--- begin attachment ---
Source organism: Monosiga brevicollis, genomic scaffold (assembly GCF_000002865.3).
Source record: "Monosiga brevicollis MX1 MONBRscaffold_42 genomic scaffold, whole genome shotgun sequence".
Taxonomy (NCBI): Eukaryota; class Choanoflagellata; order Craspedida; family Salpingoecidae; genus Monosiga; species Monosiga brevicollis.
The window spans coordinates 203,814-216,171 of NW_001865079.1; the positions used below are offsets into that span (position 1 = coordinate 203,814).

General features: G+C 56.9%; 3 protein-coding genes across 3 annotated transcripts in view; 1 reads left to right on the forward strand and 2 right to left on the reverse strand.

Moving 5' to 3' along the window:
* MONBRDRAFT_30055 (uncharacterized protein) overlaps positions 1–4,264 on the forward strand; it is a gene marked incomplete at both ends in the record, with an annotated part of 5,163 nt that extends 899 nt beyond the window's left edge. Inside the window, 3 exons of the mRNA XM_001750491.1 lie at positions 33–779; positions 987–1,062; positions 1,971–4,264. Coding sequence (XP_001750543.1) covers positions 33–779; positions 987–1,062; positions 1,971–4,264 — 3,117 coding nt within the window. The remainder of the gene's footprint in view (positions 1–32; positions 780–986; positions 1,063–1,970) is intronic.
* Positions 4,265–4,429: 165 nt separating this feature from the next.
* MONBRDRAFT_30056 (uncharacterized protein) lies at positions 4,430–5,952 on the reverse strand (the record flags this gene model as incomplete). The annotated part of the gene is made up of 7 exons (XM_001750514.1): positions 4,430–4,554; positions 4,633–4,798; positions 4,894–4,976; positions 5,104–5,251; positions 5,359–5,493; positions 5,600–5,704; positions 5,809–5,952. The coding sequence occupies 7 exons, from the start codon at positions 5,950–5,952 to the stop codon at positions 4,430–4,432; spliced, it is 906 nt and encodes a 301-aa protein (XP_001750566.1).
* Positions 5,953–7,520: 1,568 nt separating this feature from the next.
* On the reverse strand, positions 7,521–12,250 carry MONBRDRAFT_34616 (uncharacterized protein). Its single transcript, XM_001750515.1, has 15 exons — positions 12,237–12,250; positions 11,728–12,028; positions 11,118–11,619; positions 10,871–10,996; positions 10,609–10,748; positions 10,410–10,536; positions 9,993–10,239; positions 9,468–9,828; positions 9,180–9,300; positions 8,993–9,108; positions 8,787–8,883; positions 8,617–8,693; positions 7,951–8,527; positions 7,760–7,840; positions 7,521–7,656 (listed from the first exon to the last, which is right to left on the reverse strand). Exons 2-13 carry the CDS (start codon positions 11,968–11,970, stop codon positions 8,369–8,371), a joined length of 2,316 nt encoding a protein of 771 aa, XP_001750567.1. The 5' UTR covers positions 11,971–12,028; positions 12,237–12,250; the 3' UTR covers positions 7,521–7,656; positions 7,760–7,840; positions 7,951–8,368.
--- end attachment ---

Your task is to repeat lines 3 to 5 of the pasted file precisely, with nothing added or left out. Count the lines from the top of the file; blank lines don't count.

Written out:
Taxonomy (NCBI): Eukaryota; class Choanoflagellata; order Craspedida; family Salpingoecidae; genus Monosiga; species Monosiga brevicollis.
The window spans coordinates 203,814-216,171 of NW_001865079.1; the positions used below are offsets into that span (position 1 = coordinate 203,814).

General features: G+C 56.9%; 3 protein-coding genes across 3 annotated transcripts in view; 1 reads left to right on the forward strand and 2 right to left on the reverse strand.